The US economy continues growing well above expectations even despite 1Q24 GDP missed expectations markedly. Thus, US GDP increased by 1.6% qoq at annualized in 1Q24 vs the consensus of 2.5%. But the headline miss was mainly driven by inventories and trade while the key driver of GDP growth – consumer spending growth – remained quite strong. Moreover, even despite the miss, the actual growth rate was much higher than December’s projection of just +0.6% qoq. Also, US macro indicators revealed ytd still remained strong, implying that the US economy would continue going up at a solid pace in the remaining quarters of 2024 albeit slower than in 2H23. At least, according to the current market expectations, US GDP will increase by 1.7%/1.3%/1.5% qoq in 2Q/3Q/4Q of 2024, respectively (vs December’s projections of just +0.3%/+0.9%/+1.5% qoq). Hence, the probability of recession in the next 12 months has already been estimated at just 30%. But the flip side of a higher than expected GDP growth coin is the more hawkish Fed, mainly driven by higher than expected inflation data in early 2024. The latter, among other things, is another indicator that the economy continues growing faster than expected. So, the Fed’s balance of risks is still shifted towards inflation, and the first rate cut is currently expected only at the September meeting with total cut of around 40 bps till the end of the year. So, the fed funds rate will remain above 4% in the nearest 2-2.5 years, at least under current expectations, which obviously does not add optimism to the CRE market participants, given very high refinancing volumes in the coming years in conditions when initial LTVs deteriorated substantially, especially in the office and apartment segments. Nonetheless, the overall macro situation continues improving for real estate markets albeit risks still tilted to the downside, especially in case of fast labor market deteriorating. The latter remained strong so far, even taking into account lower than expected payrolls in April, but with more and more signs of gradual cooling.

1Q24 earnings of US REITs were notably better than expected but debt refinancing risks still remained very high. Thus, more than 85% of our sample of REITs reported higher revenue with a median surprise of +1.3%, and around 75% of the sample exceeded net income estimates with a median surprise of solid +15.8%. Unsurprisingly, market perception of 1Q24 earnings was positive – despite more than 60% of the sample ended the day of report in the red, BBREIT index increased by 7.1% since the start of the earnings season. Quarterly results showed that the fears about the CRE segment were clearly exaggerated. But we still believe that REIT’s earnings will not be the key driver for the stocks in the near term. At least, prices of equity REITs continue to react sharply to the dynamics of interest rates expectations, which is not surprising at all, taking into account that more than $900 Bn of CRE debt outstanding will expire in 2024 (more than $100 Bn of them are in the office segment). Given the nature of CRE debt such as balloon payments/interest only loans etc., such a high level of refinancing in 2024 could be a real issue for a number of REITs. Unsurprisingly, correlation between average monthly 10yr treasury yield and BBREIT index is -0.92 (since the beginning of 2022). In other words, 1Q24 earnings confirmed that so far REITs/CRE segments have been very successful in resisting very high interest rates, but it is still unclear how long this can last, especially when the economic situation begins to deteriorate. At least, EPS/Revenue estimates haven’t improved significantly, remaining roughly flat ytd.  Nonetheless, we still believe that CRE could be able to avoid a full-scale debt crisis, at least as the first signs of gradual stabilization in the segment have already appeared, driven by stronger growth of the US economy. So, despite banks continued tightening lending standards for CRE loans as well as expecting further tightening of standards in 2024, they would also expect higher demand in 2024, albeit accompanied by deterioration in credit quality. At least, property market is in better balance now than it was few quarters ago with CPPI decreased just by 3% yoy in March vs -10.7% yoy in June 2023. On the other hand, underlying fundamentals continue deteriorating across majority of CRE segments so far, albeit remaining quite far from crisis levels and with gradually improving second derivatives. So, the overall picture still remains mixed but there are more and more signs that the CRE market isn’t far from the inflection point, at least under the current baseline economic scenario. So, we remain neutral on the sector, but gradually becoming more optimistic.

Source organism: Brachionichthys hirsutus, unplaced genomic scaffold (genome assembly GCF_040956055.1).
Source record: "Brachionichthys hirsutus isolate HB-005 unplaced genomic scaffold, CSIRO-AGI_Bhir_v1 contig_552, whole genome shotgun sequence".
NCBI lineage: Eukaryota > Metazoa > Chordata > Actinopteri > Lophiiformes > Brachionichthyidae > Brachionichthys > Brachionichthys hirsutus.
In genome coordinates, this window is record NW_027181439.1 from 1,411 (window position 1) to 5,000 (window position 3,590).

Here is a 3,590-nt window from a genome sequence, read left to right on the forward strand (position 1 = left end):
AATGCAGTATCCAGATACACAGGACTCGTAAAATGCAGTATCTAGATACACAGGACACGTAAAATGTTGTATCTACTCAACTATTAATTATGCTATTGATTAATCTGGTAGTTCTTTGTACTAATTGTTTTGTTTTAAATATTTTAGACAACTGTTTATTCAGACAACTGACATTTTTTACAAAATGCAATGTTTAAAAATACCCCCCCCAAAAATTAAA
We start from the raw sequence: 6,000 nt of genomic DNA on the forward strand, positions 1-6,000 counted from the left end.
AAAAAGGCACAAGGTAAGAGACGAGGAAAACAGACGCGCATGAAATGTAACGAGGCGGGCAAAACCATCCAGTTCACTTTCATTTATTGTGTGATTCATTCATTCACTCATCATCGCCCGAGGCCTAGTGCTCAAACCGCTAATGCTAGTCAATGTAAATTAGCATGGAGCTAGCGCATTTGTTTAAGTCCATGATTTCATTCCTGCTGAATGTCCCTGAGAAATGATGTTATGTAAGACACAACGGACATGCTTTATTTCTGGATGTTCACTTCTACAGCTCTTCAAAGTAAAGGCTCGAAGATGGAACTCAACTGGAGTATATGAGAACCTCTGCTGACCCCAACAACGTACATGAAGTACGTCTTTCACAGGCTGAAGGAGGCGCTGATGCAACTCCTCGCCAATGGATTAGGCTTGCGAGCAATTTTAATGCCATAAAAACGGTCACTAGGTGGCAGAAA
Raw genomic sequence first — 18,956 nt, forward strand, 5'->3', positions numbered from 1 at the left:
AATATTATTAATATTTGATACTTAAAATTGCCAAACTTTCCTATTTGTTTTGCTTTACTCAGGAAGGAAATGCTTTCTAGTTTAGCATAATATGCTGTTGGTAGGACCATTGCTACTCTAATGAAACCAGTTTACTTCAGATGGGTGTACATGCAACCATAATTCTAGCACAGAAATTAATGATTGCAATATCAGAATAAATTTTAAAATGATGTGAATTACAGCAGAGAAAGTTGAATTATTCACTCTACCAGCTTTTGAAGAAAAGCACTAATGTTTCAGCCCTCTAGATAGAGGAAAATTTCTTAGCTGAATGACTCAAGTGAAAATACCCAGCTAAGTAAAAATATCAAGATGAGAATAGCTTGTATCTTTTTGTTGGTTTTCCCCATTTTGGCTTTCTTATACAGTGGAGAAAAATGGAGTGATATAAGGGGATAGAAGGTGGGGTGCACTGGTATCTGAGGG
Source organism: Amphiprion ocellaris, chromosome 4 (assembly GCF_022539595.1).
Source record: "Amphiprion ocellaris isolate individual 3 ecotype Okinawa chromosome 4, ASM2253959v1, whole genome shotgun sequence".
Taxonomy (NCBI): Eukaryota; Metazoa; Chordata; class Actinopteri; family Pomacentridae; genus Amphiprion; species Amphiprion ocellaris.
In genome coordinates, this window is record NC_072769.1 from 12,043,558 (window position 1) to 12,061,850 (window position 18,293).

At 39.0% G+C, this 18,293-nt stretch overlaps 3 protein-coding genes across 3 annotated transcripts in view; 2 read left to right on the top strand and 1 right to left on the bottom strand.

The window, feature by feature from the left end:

AC - CRE Report - May-2024